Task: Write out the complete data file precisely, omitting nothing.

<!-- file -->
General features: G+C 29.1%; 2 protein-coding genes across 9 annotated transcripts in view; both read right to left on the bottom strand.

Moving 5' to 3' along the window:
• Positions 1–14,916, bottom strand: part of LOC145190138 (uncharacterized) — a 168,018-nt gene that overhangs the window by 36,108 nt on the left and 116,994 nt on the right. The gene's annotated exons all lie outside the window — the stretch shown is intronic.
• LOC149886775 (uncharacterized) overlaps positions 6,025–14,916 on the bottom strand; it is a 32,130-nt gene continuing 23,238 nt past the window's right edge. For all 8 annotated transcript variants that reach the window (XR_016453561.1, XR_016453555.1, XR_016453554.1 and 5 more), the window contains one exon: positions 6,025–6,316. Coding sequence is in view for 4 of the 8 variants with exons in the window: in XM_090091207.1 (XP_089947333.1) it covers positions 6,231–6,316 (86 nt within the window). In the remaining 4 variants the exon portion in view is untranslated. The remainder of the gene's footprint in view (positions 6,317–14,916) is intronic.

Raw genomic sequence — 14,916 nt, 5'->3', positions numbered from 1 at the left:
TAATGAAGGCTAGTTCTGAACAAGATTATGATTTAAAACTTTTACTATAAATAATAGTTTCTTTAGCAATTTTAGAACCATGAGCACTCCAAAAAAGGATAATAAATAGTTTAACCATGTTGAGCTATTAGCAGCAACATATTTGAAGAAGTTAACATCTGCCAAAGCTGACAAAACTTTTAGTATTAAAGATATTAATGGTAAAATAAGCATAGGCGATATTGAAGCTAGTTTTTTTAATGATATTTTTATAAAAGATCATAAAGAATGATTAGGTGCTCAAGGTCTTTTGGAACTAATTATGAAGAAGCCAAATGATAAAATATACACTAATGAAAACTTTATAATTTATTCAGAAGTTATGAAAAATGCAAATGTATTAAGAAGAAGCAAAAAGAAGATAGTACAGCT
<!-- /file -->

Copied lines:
General features: G+C 29.1%; 2 protein-coding genes across 9 annotated transcripts in view; both read right to left on the bottom strand.

Moving 5' to 3' along the window:
• Positions 1–14,916, bottom strand: part of LOC145190138 (uncharacterized) — a 168,018-nt gene that overhangs the window by 36,108 nt on the left and 116,994 nt on the right. The gene's annotated exons all lie outside the window — the stretch shown is intronic.
• LOC149886775 (uncharacterized) overlaps positions 6,025–14,916 on the bottom strand; it is a 32,130-nt gene continuing 23,238 nt past the window's right edge. For all 8 annotated transcript variants that reach the window (XR_016453561.1, XR_016453555.1, XR_016453554.1 and 5 more), the window contains one exon: positions 6,025–6,316. Coding sequence is in view for 4 of the 8 variants with exons in the window: in XM_090091207.1 (XP_089947333.1) it covers positions 6,231–6,316 (86 nt within the window). In the remaining 4 variants the exon portion in view is untranslated. The remainder of the gene's footprint in view (positions 6,317–14,916) is intronic.

Raw genomic sequence — 14,916 nt, 5'->3', positions numbered from 1 at the left:
TAATGAAGGCTAGTTCTGAACAAGATTATGATTTAAAACTTTTACTATAAATAATAGTTTCTTTAGCAATTTTAGAACCATGAGCACTCCAAAAAAGGATAATAAATAGTTTAACCATGTTGAGCTATTAGCAGCAACATATTTGAAGAAGTTAACATCTGCCAAAGCTGACAAAACTTTTAGTATTAAAGATATTAATGGTAAAATAAGCATAGGCGATATTGAAGCTAGTTTTTTTAATGATATTTTTATAAAAGATCATAAAGAATGATTAGGTGCTCAAGGTCTTTTGGAACTAATTATGAAGAAGCCAAATGATAAAATATACACTAATGAAAACTTTATAATTTATTCAGAAGTTATGAAAAATGCAAATGTATTAAGAAGAAGCAAAAAGAAGATAGTACAGCT